That night turned out to be partner massage night to practice simple techniques for our future students. This was perfect for my strained chest - no yoga. “Sarah, do you wanna be my partner?” Vincent asked me. He then flashed a seductive smile my way. Uh oh. For lack of appropriateness, I won’t go into detail, but let me just say, I have never been so gracefully massaged by such a strong man.

By the end of class, Vincent had made it his goal in life to heal my broken chest. By Saturday afternoon, he had my number, by Saturday night he was heavy into research, and by Sunday, we had a shopping date at Whole Foods to heal my chest the raw way.

When I got home after the grocery store date, I realized what was happening to me. No Sarah. No. No. No. You cannot get distracted in yoga teacher training. Don’t do it. I googled his name on the internet. He is sooo Hollywood. Sooo not my type. Photos of him with his perfectly sculpted body, his Italian coconut creamy skin, and his innocent gold eyes stared back at me. I was beginning to feel like I was the main character in a movie. I tried to swallow the giddi-ness rising in my chest because A - I don’t date models. I am not into Hollywood fame. B - If you were to ask my mother the #1 most repulsive thing to me, it would be raw chicken. And C - Yoga Teacher Training is too important to me to get wrapped up in an idealistic love story. I will not allow myself to fall for Vincent.

A week of flirtatious texting led to a night out for raw ice cream and ended with a light kiss on my back porch. Vincent gazed into my eyes and when he said, “Whoa. Now I’m dizzy.” I realized I had met the embodiment of Edward Cullen.


There is a discussion in yoga teacher training about the ethics and morals of teaching yoga. One of the very important - and simultaneously most controversial and risqué - is the topic of teachers dating students. Should you? Or should you not? According to Tamal, “Don’t do it.” He would argue that when certain lines are crossed, yoga can very quickly become sexual and therefore lead a person away from the true practice. We are teachers and we are supposed to be true to our practice in all walks of life. And anyway, there’s too much drama and awkwardness that can come along with it. He described a situation that he knew firsthand. A female yoga teacher friend of his had been dating one of her students and they ended up, after a short period, having an explosive breakup. He continued attending her classes and the tension became so apparent - and he violent - that the studio had to ask him to no longer practice there. You can imagine how this reflected on the teacher and on the studio.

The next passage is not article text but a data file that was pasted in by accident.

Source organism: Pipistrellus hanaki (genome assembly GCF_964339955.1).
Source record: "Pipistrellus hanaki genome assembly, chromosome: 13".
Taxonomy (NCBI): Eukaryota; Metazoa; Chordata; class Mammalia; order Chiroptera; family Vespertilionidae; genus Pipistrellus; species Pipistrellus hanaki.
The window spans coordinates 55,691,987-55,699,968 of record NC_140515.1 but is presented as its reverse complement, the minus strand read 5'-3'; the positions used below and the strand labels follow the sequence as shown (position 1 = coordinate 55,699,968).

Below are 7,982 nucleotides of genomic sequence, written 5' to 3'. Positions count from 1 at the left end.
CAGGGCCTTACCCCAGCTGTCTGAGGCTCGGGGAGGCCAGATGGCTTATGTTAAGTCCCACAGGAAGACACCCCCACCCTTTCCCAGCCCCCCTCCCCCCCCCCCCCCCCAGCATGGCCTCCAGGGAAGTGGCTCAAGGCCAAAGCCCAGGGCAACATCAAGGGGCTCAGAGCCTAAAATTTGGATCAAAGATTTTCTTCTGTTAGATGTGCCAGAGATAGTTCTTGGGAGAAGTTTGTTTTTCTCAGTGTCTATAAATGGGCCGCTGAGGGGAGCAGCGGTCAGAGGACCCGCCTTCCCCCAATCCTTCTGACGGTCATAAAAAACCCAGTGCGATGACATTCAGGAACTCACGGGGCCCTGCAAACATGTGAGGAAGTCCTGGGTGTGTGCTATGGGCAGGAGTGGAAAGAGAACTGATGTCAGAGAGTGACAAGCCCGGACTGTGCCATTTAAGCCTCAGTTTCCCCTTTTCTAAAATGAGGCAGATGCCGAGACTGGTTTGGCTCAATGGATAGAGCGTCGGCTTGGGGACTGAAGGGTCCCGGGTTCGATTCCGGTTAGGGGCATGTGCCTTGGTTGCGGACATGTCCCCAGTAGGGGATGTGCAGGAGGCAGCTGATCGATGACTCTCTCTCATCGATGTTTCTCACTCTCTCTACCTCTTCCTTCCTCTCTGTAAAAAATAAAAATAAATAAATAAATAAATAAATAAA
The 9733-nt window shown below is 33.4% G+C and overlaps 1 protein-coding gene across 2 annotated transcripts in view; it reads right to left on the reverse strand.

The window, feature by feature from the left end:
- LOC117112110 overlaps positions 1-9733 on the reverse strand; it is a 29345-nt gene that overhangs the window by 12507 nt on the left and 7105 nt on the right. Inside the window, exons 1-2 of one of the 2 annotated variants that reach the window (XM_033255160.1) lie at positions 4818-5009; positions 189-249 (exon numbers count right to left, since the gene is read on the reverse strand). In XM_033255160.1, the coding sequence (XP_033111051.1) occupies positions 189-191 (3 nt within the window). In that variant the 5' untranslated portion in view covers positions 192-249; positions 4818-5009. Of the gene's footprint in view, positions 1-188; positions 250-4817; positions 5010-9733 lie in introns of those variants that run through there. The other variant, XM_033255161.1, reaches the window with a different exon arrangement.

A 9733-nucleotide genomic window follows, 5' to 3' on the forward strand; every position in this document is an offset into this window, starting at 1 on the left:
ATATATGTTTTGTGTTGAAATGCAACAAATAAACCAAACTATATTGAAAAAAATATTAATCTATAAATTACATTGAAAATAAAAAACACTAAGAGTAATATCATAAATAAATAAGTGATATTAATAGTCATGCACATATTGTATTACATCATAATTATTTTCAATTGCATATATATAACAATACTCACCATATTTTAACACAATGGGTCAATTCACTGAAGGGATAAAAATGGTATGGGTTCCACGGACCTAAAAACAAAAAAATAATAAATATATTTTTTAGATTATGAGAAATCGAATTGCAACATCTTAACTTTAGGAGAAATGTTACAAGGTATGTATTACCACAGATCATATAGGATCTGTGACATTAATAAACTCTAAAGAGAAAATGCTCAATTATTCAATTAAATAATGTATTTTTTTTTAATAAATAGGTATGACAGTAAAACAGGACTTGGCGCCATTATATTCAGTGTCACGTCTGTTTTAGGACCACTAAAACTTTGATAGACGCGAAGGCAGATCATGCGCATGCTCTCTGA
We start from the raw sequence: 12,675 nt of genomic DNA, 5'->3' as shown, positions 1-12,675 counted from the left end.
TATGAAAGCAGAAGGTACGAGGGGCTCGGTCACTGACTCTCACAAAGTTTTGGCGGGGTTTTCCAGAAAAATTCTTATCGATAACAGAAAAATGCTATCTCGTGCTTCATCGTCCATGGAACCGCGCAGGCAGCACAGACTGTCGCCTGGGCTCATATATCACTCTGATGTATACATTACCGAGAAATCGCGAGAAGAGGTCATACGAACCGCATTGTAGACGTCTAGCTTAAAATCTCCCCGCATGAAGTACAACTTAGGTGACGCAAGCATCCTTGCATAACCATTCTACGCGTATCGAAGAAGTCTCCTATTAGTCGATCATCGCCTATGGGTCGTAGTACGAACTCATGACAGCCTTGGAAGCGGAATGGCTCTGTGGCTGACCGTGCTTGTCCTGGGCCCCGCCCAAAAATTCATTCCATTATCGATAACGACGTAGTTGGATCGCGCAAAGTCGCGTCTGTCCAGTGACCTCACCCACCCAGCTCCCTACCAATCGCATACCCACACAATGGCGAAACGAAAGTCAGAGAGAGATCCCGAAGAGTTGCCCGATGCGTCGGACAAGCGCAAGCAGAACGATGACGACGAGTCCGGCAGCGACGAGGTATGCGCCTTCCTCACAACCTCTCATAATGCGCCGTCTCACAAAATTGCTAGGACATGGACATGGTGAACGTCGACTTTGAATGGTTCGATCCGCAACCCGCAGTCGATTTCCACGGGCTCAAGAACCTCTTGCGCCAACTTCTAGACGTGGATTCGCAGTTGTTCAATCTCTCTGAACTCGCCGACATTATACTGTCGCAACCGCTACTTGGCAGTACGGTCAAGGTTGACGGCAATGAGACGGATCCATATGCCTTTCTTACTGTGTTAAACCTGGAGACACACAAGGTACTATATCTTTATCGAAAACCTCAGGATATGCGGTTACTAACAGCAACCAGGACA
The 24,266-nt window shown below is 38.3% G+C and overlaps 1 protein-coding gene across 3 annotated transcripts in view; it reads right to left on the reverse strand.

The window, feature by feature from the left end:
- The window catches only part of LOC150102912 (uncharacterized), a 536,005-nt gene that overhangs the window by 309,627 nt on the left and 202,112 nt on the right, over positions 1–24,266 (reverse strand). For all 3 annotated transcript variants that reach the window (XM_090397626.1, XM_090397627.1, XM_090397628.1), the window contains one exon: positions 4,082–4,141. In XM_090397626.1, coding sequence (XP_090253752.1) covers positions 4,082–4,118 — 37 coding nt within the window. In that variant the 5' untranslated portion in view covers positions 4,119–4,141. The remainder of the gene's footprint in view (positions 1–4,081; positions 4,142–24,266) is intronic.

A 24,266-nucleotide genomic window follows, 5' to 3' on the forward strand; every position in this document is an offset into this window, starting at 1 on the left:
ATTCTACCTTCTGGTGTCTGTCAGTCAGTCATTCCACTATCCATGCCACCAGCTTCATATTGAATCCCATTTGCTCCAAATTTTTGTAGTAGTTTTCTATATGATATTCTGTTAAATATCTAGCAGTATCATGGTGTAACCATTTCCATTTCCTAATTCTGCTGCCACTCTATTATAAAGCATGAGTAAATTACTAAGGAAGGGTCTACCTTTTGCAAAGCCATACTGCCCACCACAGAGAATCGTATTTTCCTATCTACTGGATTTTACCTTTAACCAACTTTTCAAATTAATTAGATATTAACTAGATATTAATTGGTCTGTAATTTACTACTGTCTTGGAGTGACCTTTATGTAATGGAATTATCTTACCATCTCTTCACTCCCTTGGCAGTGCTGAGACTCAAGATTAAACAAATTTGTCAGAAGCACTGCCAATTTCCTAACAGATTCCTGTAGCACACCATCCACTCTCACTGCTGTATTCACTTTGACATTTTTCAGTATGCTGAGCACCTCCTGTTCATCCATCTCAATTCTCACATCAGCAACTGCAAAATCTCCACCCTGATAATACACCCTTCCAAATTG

In my distracted falling-in-love-with-Vincent state, I couldn’t help but apply this discussion directly to my situation. I still wanted to take yoga training seriously. I questioned if it was a good thing that I began training with this great focus on bringing yoga to the world and only found myself in a blissed out haze of drooling-gushy-loviness. “Vincent, we can’t sit next to each other in class. And, you can’t look at me either.” I explained to him one day before class.

The thing is, since our ice cream date, which then led to our first kiss, Vincent and I spent every moment together outside of his time at school and my time at work. He would drop me off at work in the mornings and then meet me at my apartment in the afternoons. We did yoga together and lied around on the couch together - I even allowed him to consume raw chicken with my utensils in my apartment. This was a huge breakthrough. Some days I would find him in my living room playing with my yellow lab - he would be upturned walking around on his hands while Mara would be jumping around him in barking confusion. My friends called him Wonder Man. Where did this guy come from? I didn’t understand why he liked me so much. I didn’t understand why he wanted to spend time with me. His agile beauty made me feel quite average.